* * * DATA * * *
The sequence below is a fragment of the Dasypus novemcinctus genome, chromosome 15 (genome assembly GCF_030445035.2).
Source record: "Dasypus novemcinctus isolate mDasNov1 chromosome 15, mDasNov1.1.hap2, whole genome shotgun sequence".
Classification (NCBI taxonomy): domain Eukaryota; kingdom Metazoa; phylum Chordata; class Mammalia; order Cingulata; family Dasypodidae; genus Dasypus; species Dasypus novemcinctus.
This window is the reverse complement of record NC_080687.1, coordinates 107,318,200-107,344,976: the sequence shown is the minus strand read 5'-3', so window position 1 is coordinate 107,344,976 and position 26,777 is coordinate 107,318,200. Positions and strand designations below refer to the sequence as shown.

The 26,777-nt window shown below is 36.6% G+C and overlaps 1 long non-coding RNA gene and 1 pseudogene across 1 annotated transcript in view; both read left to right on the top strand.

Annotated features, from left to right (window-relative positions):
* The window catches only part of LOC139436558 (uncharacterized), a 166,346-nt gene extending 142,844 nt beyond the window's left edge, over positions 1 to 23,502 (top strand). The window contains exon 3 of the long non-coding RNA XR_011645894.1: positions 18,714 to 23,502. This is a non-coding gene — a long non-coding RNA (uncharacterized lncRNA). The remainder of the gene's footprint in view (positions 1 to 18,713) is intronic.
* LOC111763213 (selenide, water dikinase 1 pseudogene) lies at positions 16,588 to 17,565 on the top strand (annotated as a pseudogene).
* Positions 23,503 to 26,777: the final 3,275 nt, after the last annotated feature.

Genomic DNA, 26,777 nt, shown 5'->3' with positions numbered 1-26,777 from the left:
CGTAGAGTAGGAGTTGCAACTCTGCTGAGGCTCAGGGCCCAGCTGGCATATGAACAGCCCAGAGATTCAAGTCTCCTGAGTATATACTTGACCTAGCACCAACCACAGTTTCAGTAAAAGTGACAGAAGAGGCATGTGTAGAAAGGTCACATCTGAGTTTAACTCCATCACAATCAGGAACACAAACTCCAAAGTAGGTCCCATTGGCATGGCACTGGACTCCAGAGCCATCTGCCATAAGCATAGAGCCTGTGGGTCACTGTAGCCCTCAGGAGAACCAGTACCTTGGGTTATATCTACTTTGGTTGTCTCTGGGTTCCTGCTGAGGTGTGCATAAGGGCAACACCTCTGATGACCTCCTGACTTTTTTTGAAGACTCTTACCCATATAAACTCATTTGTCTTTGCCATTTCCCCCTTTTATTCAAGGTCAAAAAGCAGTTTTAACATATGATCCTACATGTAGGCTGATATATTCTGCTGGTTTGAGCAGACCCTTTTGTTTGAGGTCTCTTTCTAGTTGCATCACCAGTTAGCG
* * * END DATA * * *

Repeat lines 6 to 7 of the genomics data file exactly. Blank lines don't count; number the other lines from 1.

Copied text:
Annotated features, from left to right (window-relative positions):
* The window catches only part of LOC139436558 (uncharacterized), a 166,346-nt gene extending 142,844 nt beyond the window's left edge, over positions 1 to 23,502 (top strand). The window contains exon 3 of the long non-coding RNA XR_011645894.1: positions 18,714 to 23,502. This is a non-coding gene — a long non-coding RNA (uncharacterized lncRNA). The remainder of the gene's footprint in view (positions 1 to 18,713) is intronic.